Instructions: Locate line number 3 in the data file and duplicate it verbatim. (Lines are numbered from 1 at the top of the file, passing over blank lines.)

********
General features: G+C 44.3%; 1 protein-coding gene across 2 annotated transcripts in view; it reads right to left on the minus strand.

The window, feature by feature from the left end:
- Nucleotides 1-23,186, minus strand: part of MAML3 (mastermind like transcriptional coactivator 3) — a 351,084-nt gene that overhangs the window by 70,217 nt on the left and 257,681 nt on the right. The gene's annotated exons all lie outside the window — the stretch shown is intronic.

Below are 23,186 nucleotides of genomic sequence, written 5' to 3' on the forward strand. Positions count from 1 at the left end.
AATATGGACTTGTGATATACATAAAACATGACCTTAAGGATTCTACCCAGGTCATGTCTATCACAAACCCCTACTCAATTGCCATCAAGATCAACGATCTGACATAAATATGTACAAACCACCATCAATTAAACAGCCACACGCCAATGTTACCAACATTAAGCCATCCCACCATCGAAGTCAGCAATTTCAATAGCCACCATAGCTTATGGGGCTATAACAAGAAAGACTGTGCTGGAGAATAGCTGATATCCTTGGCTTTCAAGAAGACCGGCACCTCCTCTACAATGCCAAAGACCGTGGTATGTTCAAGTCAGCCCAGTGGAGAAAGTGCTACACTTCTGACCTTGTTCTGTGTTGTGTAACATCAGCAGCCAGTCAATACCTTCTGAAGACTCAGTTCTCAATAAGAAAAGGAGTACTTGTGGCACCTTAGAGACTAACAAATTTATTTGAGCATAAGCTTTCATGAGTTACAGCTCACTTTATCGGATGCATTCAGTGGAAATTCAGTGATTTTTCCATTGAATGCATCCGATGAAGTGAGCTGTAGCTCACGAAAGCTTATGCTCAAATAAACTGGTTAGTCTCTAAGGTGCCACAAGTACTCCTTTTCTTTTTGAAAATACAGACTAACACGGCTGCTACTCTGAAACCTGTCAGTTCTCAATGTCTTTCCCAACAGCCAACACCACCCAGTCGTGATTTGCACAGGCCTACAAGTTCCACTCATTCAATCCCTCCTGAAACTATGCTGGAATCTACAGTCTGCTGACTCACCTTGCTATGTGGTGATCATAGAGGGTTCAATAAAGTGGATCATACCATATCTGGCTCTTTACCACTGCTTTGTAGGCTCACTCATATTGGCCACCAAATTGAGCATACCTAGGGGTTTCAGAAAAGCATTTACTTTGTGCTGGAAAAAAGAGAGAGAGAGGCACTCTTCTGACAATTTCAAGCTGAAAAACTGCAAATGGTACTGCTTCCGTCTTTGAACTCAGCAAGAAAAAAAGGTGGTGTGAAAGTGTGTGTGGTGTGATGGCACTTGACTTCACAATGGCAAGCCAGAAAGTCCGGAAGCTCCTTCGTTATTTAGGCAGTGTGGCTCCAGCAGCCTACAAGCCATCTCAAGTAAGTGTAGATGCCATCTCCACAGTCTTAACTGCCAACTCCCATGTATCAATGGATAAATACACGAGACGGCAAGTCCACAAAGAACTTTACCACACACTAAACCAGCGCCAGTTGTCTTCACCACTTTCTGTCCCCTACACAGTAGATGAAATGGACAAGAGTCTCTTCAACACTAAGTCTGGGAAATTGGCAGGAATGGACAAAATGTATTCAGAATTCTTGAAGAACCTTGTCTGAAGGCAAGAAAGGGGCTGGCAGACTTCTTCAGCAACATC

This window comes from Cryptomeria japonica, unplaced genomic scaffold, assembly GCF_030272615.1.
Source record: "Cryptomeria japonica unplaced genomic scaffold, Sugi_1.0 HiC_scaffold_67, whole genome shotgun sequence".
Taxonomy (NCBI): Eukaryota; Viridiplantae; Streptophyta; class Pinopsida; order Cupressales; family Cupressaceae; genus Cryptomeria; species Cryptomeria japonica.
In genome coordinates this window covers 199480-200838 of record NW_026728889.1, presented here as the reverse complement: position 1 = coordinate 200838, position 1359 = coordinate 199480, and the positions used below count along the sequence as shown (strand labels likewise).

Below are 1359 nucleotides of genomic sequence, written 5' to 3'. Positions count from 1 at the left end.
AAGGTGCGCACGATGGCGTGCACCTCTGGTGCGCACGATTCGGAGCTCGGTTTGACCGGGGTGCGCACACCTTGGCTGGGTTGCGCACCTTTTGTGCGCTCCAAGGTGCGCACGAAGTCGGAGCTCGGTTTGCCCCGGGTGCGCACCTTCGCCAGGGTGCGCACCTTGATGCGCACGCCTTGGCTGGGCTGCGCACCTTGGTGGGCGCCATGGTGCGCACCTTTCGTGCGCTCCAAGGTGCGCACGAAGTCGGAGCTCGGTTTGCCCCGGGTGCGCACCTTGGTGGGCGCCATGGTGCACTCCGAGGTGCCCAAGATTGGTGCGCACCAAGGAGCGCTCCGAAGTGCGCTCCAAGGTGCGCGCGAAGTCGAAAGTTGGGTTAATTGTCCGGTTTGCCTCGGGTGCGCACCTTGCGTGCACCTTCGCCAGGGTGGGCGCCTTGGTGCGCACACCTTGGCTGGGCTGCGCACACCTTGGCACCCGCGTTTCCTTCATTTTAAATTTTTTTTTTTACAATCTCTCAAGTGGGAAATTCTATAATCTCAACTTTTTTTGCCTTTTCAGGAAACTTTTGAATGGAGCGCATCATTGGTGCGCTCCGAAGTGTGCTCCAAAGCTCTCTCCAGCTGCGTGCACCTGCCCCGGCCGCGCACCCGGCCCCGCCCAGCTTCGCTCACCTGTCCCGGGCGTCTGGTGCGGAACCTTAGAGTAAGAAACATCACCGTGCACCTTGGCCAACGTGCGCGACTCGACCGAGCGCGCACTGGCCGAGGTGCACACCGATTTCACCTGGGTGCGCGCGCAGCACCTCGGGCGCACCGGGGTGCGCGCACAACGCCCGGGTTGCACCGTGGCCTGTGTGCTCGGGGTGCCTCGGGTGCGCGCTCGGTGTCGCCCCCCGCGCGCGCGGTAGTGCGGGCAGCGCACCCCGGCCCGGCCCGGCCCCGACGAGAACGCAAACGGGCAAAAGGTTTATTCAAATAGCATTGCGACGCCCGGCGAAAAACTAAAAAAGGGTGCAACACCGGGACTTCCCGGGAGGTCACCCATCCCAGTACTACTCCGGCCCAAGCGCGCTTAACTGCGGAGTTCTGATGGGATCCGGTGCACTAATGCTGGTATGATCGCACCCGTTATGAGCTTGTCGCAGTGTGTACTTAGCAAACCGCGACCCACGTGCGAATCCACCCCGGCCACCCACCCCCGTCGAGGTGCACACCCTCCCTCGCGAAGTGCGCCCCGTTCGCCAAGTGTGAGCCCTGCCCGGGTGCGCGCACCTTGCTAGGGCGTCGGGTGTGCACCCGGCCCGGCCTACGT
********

- Nucleotides 1-23,186, minus strand: part of MAML3 (mastermind like transcriptional coactivator 3) — a 351,084-nt gene that overhangs the window by 70,217 nt on the left and 257,681 nt on the right. The gene's annotated exons all lie outside the window — the stretch shown is intronic.